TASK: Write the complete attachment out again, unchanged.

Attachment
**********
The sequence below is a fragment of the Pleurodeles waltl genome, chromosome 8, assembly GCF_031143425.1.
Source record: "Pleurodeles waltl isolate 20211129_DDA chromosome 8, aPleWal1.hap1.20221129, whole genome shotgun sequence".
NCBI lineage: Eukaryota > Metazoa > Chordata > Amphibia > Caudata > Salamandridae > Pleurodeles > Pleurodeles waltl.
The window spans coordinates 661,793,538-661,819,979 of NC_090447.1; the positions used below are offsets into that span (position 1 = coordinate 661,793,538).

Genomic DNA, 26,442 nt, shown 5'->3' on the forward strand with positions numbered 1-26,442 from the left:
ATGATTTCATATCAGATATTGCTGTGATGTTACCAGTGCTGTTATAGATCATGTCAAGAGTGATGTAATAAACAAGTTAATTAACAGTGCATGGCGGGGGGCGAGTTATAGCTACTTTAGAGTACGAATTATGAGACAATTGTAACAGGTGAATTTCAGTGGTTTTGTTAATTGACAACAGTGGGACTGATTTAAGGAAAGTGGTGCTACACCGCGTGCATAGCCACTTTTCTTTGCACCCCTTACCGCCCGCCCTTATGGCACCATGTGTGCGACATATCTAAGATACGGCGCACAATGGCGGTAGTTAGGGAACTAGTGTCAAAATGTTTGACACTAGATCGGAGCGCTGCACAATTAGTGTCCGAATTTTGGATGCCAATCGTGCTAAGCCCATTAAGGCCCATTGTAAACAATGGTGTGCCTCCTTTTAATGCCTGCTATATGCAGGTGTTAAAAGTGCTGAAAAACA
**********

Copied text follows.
The sequence below is a fragment of the Pleurodeles waltl genome, chromosome 8, assembly GCF_031143425.1.
Source record: "Pleurodeles waltl isolate 20211129_DDA chromosome 8, aPleWal1.hap1.20221129, whole genome shotgun sequence".
NCBI lineage: Eukaryota > Metazoa > Chordata > Amphibia > Caudata > Salamandridae > Pleurodeles > Pleurodeles waltl.
The window spans coordinates 661,793,538-661,819,979 of NC_090447.1; the positions used below are offsets into that span (position 1 = coordinate 661,793,538).

Genomic DNA, 26,442 nt, shown 5'->3' on the forward strand with positions numbered 1-26,442 from the left:
ATGATTTCATATCAGATATTGCTGTGATGTTACCAGTGCTGTTATAGATCATGTCAAGAGTGATGTAATAAACAAGTTAATTAACAGTGCATGGCGGGGGGCGAGTTATAGCTACTTTAGAGTACGAATTATGAGACAATTGTAACAGGTGAATTTCAGTGGTTTTGTTAATTGACAACAGTGGGACTGATTTAAGGAAAGTGGTGCTACACCGCGTGCATAGCCACTTTTCTTTGCACCCCTTACCGCCCGCCCTTATGGCACCATGTGTGCGACATATCTAAGATACGGCGCACAATGGCGGTAGTTAGGGAACTAGTGTCAAAATGTTTGACACTAGATCGGAGCGCTGCACAATTAGTGTCCGAATTTTGGATGCCAATCGTGCTAAGCCCATTAAGGCCCATTGTAAACAATGGTGTGCCTCCTTTTAATGCCTGCTATATGCAGGTGTTAAAAGTGCTGAAAAACA